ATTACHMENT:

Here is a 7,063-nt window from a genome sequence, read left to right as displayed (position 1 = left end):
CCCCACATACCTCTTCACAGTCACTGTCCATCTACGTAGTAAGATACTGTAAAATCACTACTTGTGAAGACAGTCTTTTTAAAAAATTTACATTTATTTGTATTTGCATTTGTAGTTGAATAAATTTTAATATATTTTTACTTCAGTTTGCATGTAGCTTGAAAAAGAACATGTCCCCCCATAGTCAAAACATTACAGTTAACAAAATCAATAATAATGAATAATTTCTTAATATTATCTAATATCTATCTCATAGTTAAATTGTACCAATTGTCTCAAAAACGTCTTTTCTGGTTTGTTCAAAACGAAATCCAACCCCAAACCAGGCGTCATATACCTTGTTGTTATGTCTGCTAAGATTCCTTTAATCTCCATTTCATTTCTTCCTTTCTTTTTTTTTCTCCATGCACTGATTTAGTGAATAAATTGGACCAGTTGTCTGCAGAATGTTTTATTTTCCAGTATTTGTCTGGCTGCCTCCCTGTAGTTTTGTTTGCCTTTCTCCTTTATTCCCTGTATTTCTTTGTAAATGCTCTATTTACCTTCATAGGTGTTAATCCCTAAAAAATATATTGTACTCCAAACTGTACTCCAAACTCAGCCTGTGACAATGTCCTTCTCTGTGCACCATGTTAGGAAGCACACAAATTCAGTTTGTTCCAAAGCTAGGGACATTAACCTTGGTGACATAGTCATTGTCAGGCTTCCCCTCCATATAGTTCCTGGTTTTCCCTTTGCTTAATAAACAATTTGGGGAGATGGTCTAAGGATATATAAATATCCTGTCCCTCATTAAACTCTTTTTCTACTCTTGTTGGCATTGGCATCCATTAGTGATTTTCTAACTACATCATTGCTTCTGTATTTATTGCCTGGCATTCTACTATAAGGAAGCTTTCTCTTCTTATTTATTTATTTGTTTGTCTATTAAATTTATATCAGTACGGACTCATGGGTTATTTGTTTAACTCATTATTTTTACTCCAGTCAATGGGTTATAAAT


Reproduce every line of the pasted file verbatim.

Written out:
Here is a 7,063-nt window from a genome sequence, read left to right as displayed (position 1 = left end):
CCCCACATACCTCTTCACAGTCACTGTCCATCTACGTAGTAAGATACTGTAAAATCACTACTTGTGAAGACAGTCTTTTTAAAAAATTTACATTTATTTGTATTTGCATTTGTAGTTGAATAAATTTTAATATATTTTTACTTCAGTTTGCATGTAGCTTGAAAAAGAACATGTCCCCCCATAGTCAAAACATTACAGTTAACAAAATCAATAATAATGAATAATTTCTTAATATTATCTAATATCTATCTCATAGTTAAATTGTACCAATTGTCTCAAAAACGTCTTTTCTGGTTTGTTCAAAACGAAATCCAACCCCAAACCAGGCGTCATATACCTTGTTGTTATGTCTGCTAAGATTCCTTTAATCTCCATTTCATTTCTTCCTTTCTTTTTTTTTCTCCATGCACTGATTTAGTGAATAAATTGGACCAGTTGTCTGCAGAATGTTTTATTTTCCAGTATTTGTCTGGCTGCCTCCCTGTAGTTTTGTTTGCCTTTCTCCTTTATTCCCTGTATTTCTTTGTAAATGCTCTATTTACCTTCATAGGTGTTAATCCCTAAAAAATATATTGTACTCCAAACTGTACTCCAAACTCAGCCTGTGACAATGTCCTTCTCTGTGCACCATGTTAGGAAGCACACAAATTCAGTTTGTTCCAAAGCTAGGGACATTAACCTTGGTGACATAGTCATTGTCAGGCTTCCCCTCCATATAGTTCCTGGTTTTCCCTTTGCTTAATAAACAATTTGGGGAGATGGTCTAAGGATATATAAATATCCTGTCCCTCATTAAACTCTTTTTCTACTCTTGTTGGCATTGGCATCCATTAGTGATTTTCTAACTACATCATTGCTTCTGTATTTATTGCCTGGCATTCTACTATAAGGAAGCTTTCTCTTCTTATTTATTTATTTGTTTGTCTATTAAATTTATATCAGTACGGACTCATGGGTTATTTGTTTAACTCATTATTTTTACTCCAGTCAATGGGTTATAAAT